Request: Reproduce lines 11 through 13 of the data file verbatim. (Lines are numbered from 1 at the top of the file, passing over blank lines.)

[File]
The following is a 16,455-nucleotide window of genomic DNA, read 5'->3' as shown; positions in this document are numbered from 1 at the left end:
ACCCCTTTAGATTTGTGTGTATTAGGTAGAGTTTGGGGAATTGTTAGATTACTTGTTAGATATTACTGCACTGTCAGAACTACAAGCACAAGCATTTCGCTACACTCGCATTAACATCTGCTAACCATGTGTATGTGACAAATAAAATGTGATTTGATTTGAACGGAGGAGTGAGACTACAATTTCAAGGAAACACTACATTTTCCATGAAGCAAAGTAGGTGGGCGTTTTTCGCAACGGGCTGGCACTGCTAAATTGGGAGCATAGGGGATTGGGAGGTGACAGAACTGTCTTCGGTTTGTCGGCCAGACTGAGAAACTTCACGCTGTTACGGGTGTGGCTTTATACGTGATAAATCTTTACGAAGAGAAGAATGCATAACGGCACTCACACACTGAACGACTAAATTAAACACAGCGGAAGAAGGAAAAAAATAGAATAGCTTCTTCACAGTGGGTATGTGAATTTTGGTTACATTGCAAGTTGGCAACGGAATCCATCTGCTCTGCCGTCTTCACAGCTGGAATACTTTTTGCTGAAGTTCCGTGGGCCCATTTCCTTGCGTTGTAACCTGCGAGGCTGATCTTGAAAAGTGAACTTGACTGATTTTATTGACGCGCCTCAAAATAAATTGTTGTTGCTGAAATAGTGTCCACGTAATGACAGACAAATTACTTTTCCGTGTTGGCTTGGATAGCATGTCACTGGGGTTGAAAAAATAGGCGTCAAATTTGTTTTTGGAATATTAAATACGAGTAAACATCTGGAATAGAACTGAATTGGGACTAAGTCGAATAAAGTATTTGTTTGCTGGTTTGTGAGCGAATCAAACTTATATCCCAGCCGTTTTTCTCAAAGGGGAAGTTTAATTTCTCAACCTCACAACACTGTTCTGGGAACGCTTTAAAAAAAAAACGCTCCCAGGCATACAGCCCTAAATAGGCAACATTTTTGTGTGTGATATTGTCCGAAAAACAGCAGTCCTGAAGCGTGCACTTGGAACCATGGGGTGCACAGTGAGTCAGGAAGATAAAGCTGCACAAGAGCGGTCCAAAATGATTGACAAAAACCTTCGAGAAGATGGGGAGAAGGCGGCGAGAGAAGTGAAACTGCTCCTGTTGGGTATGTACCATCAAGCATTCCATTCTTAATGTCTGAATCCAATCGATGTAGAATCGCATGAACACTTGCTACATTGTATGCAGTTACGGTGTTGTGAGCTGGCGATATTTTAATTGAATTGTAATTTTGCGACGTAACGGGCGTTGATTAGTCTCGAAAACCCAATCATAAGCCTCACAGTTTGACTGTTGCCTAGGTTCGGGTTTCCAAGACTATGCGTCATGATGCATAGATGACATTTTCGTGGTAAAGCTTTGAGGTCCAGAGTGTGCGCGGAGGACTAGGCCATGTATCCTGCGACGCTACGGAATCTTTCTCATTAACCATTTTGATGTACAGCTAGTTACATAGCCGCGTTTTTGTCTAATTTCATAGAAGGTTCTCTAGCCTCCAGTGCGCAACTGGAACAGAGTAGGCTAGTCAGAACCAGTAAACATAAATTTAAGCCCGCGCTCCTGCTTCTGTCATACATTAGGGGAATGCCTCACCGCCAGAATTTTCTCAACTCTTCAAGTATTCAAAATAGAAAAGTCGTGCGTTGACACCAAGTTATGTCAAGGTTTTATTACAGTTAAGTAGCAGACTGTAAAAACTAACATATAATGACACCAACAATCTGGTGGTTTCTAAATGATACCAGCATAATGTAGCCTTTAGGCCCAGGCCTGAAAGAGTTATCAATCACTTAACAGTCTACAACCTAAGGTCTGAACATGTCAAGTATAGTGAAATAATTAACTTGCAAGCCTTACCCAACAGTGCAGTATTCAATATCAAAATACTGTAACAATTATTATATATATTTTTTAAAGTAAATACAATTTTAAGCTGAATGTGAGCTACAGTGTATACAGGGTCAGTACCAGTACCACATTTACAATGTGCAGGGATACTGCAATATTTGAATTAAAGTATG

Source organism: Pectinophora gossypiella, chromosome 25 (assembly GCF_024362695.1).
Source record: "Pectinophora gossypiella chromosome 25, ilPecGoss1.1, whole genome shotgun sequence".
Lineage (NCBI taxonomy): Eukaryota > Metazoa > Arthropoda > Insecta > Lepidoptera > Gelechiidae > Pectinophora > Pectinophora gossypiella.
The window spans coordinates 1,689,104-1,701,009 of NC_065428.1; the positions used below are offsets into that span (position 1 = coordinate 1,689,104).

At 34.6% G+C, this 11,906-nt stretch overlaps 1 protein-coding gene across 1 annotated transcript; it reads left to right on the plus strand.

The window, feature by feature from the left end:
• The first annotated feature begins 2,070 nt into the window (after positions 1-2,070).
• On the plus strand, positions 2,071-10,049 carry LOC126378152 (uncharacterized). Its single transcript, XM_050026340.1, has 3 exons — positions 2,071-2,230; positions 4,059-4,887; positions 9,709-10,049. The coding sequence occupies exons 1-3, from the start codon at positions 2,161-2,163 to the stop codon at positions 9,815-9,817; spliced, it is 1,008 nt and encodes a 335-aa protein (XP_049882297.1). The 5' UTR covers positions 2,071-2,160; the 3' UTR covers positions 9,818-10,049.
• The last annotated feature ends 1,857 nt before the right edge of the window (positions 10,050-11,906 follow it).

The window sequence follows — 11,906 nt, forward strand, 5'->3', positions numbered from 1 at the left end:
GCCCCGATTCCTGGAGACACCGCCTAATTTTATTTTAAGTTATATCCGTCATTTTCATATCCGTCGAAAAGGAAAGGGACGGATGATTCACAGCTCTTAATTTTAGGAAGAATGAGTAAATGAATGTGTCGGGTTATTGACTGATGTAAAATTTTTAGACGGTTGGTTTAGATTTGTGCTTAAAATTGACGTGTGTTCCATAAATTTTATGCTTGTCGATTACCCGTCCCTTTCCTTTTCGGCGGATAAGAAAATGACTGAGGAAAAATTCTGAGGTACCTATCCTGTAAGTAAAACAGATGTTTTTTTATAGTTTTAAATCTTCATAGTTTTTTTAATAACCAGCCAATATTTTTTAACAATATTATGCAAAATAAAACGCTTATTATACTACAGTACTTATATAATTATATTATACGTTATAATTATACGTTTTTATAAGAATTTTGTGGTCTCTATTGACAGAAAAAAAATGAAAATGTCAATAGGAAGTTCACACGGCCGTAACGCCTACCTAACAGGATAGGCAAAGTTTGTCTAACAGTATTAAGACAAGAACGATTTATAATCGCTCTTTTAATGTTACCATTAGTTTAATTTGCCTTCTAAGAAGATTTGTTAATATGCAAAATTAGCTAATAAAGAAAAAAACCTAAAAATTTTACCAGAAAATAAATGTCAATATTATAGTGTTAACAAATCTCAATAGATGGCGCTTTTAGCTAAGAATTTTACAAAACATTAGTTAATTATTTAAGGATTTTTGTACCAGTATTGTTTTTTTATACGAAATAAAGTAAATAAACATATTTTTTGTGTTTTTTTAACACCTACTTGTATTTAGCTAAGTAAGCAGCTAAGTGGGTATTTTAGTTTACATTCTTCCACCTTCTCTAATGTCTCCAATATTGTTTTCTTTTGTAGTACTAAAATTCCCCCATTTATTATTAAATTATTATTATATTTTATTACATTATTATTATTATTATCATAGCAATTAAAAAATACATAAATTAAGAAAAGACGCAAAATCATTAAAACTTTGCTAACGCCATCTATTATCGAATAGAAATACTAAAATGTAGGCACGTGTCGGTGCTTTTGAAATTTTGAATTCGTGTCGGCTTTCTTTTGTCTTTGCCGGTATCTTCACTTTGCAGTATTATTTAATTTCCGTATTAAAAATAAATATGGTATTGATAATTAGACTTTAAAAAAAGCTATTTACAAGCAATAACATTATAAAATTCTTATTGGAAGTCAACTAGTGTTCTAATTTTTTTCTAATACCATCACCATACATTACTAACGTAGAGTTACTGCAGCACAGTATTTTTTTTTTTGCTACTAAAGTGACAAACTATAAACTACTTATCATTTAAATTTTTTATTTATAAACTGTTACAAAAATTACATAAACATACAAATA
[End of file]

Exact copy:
• The last annotated feature ends 1,857 nt before the right edge of the window (positions 10,050-11,906 follow it).

The window sequence follows — 11,906 nt, forward strand, 5'->3', positions numbered from 1 at the left end:
GCCCCGATTCCTGGAGACACCGCCTAATTTTATTTTAAGTTATATCCGTCATTTTCATATCCGTCGAAAAGGAAAGGGACGGATGATTCACAGCTCTTAATTTTAGGAAGAATGAGTAAATGAATGTGTCGGGTTATTGACTGATGTAAAATTTTTAGACGGTTGGTTTAGATTTGTGCTTAAAATTGACGTGTGTTCCATAAATTTTATGCTTGTCGATTACCCGTCCCTTTCCTTTTCGGCGGATAAGAAAATGACTGAGGAAAAATTCTGAGGTACCTATCCTGTAAGTAAAACAGATGTTTTTTTATAGTTTTAAATCTTCATAGTTTTTTTAATAACCAGCCAATATTTTTTAACAATATTATGCAAAATAAAACGCTTATTATACTACAGTACTTATATAATTATATTATACGTTATAATTATACGTTTTTATAAGAATTTTGTGGTCTCTATTGACAGAAAAAAAATGAAAATGTCAATAGGAAGTTCACACGGCCGTAACGCCTACCTAACAGGATAGGCAAAGTTTGTCTAACAGTATTAAGACAAGAACGATTTATAATCGCTCTTTTAATGTTACCATTAGTTTAATTTGCCTTCTAAGAAGATTTGTTAATATGCAAAATTAGCTAATAAAGAAAAAAACCTAAAAATTTTACCAGAAAATAAATGTCAATATTATAGTGTTAACAAATCTCAATAGATGGCGCTTTTAGCTAAGAATTTTACAAAACATTAGTTAATTATTTAAGGATTTTTGTACCAGTATTGTTTTTTTATACGAAATAAAGTAAATAAACATATTTTTTGTGTTTTTTTAACACCTACTTGTATTTAGCTAAGTAAGCAGCTAAGTGGGTATTTTAGTTTACATTCTTCCACCTTCTCTAATGTCTCCAATATTGTTTTCTTTTGTAGTACTAAAATTCCCCCATTTATTATTAAATTATTATTATATTTTATTACATTATTATTATTATTATCATAGCAATTAAAAAATACATAAATTAAGAAAAGACGCAAAATCATTAAAACTTTGCTAACGCCATCTATTATCGAATAGAAATACTAAAATGTAGGCACGTGTCGGTGCTTTTGAAATTTTGAATTCGTGTCGGCTTTCTTTTGTCTTTGCCGGTATCTTCACTTTGCAGTATTATTTAATTTCCGTATTAAAAATAAATATGGTATTGATAATTAGACTTTAAAAAAAGCTATTTACAAGCAATAACATTATAAAATTCTTATTGGAAGTCAACTAGTGTTCTAATTTTTTTCTAATACCATCACCATACATTACTAACGTAGAGTTACTGCAGCACAGTATTTTTTTTTTTGCTACTAAAGTGACAAACTATAAACTACTTATCATTTAAATTTTTTATTTATAAACTGTTACAAAAATTACATAAACATACAAATA